Gillespie had two Republican primary challengers splitting the vote against him in the spring, Peterson said, and his history as a public servant and status as a Republican in a conservative county surely played into his victory in the fall.
Voters who don’t like Gillespie’s stance on wind energy also might have been swayed by his self-imposed removal from the commission’s wind-related decisions.
In the end, Peterson said, neither side of the wind debate can use Gillespie’s victory to read the tea leaves on a possible wind ordinance vote.
“Since we don’t have exit polling, we really don’t know why people voted the way they did,” Peterson said.
Peterson doesn’t have scientific polling, either, but her group did go door-to-door to conduct its own survey and found strong opposition.
“The responses we got were better than 4-to-1 not in favor of the project,” Peterson said.
Minish frames the debate in terms of the property rights of landowners who want to place turbines on their property, but Peterson’s group has consistently pointed to property rights as a factor in their favor.
Both sides have pushed studies on county commissioners saying alternatively that wind turbines have no impact on property values or decimate them. The broadest analysis, from the Lawrence Berkeley National Laboratory, says there is no impact. Opponents say the study is flawed.
Peterson thinks Sioux Falls voters will want to think hard about possible property value impacts before voting on county-wide wind turbine siting rules.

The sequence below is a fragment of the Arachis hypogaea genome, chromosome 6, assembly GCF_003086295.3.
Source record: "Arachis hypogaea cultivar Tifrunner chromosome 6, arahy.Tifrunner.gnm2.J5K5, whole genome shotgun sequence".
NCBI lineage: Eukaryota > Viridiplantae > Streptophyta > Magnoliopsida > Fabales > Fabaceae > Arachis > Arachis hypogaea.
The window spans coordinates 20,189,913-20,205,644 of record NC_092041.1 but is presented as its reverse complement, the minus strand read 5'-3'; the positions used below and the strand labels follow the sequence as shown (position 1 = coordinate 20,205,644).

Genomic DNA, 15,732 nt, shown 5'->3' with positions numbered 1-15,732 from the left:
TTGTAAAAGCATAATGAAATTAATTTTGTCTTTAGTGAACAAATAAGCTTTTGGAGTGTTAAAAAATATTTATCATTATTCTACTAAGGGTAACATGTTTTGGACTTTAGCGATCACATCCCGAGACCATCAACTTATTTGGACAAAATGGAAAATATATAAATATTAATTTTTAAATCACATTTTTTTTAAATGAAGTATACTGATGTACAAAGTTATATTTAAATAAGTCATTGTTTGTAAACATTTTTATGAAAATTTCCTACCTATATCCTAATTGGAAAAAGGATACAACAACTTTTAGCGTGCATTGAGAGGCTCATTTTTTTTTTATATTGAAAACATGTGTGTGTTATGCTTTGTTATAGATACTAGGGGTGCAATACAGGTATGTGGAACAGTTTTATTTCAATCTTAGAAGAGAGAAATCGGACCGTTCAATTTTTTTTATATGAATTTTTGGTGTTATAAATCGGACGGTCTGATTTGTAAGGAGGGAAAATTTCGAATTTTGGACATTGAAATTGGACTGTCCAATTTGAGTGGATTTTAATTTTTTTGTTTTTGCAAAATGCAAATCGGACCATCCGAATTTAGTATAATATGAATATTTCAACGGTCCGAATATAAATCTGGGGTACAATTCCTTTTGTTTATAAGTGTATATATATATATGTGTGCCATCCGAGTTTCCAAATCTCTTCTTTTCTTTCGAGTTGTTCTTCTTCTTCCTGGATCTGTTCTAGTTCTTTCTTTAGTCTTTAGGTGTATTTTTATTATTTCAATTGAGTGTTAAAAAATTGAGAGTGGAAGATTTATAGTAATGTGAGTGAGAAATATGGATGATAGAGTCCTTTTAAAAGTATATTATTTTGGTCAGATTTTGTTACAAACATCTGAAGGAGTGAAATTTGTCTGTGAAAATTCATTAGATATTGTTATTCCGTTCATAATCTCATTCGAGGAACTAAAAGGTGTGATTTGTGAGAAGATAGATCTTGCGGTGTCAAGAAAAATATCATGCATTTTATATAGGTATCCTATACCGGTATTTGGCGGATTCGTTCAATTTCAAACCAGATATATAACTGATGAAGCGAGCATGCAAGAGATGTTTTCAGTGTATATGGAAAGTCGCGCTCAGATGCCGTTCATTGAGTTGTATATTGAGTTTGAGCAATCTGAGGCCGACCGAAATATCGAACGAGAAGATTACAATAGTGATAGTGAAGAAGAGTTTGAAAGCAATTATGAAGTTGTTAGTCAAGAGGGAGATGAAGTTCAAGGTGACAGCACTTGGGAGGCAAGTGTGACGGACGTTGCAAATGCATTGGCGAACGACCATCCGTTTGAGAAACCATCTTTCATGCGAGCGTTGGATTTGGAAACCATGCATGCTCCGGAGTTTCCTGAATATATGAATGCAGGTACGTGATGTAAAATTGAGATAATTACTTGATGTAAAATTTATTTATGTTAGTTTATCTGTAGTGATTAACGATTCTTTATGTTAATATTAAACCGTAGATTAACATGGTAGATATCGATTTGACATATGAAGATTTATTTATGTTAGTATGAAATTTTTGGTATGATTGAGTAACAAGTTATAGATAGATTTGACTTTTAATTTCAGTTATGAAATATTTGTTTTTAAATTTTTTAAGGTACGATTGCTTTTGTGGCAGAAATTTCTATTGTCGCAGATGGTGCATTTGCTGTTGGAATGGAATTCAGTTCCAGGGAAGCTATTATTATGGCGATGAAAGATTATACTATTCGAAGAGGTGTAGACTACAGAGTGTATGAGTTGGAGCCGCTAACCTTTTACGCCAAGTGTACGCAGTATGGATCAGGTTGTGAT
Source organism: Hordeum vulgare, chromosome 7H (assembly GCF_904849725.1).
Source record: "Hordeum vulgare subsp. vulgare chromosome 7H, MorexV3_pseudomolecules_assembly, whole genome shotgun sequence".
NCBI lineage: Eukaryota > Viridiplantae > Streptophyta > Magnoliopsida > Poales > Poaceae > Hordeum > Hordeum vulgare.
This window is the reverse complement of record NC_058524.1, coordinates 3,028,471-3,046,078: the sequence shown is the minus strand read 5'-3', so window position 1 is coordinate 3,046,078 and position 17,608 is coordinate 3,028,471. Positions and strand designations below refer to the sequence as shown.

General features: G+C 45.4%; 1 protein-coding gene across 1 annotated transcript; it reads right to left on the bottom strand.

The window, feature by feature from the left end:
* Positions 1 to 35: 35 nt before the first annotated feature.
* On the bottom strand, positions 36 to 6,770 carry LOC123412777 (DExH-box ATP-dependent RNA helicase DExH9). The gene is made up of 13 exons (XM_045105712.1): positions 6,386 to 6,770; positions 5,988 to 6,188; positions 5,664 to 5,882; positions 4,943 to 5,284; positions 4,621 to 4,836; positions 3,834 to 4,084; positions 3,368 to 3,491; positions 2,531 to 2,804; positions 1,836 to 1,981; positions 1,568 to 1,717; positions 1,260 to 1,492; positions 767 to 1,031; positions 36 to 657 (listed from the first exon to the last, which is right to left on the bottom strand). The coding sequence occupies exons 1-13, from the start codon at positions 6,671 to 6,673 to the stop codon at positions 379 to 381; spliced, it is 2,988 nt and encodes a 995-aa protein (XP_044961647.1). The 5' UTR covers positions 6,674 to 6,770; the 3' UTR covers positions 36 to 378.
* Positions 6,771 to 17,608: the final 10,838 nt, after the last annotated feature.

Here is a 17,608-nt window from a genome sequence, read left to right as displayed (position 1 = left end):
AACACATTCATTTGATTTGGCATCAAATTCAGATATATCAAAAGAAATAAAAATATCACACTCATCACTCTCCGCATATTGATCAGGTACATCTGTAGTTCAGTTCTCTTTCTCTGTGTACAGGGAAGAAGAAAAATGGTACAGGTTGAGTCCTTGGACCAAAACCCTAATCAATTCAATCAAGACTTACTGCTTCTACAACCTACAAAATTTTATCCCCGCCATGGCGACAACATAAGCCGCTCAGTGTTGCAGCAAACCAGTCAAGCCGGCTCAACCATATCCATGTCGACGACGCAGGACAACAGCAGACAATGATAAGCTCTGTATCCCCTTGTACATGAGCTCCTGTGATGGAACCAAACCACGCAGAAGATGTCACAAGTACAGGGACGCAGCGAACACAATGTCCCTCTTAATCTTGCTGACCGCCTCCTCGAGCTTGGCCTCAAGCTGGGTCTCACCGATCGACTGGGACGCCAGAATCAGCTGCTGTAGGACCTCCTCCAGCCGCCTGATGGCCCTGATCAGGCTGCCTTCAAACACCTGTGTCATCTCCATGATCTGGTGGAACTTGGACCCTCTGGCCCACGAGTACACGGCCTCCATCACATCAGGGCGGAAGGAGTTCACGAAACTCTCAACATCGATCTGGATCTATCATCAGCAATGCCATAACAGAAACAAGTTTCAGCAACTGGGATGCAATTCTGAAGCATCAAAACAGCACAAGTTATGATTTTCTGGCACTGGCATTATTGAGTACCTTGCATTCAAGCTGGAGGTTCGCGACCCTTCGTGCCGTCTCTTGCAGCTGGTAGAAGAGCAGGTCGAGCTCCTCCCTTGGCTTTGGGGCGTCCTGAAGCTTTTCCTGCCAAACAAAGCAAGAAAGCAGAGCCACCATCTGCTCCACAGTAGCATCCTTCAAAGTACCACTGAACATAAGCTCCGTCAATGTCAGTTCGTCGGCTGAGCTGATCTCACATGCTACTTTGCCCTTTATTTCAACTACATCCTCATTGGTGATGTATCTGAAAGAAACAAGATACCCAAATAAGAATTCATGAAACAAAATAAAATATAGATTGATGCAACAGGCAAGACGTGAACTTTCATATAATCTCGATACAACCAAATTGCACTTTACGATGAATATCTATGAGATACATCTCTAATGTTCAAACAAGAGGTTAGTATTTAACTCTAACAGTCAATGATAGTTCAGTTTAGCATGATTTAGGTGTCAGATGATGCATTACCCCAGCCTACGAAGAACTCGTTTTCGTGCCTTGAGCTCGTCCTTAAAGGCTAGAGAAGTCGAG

The fact that wind energy has been built up through production tax credits from the federal government is something else that should give voters outside the project area pause, she said.
The tax credit is scheduled to phase out, but the Dakota Power project hopes to utilize it before that happens.
“This is not a wind energy industry, it’s a wind subsidy industry,” Peterson said.
Wind backers balk at such arguments, saying costs are nearing a point at which the credits aren’t needed. They also reject as scientifically unsubstantiated We Care’s claims of adverse health effects from wind turbine infrasound and flickering shadows.
It’s not clear which side would bring the restrictive rules to a vote, as both sides opposed the compromise ordinances passed last month.
We Care-SD sought a one-mile setback as a precautionary distance, and Peterson expressed disappointment that the planning commission’s endorsement of that distance didn’t earn a majority vote from the full county commission.
Dakota Power Community Wind challenged commissioners to point to any specific scientific reason to push setback distances farther than an already-restrictive three times the tower height.
More than 100 landowners have signed up to participate and invested heavily in what it sees as a viable project.
If the commission sticks with its three-quarter mile setback on Dec. 27 and We Care-SD doesn’t commit to bringing the ordinance to a vote, Minish said DPCW will be forced to collect signatures.
“It’s either that or throw away a million and a half dollars,” Minish said.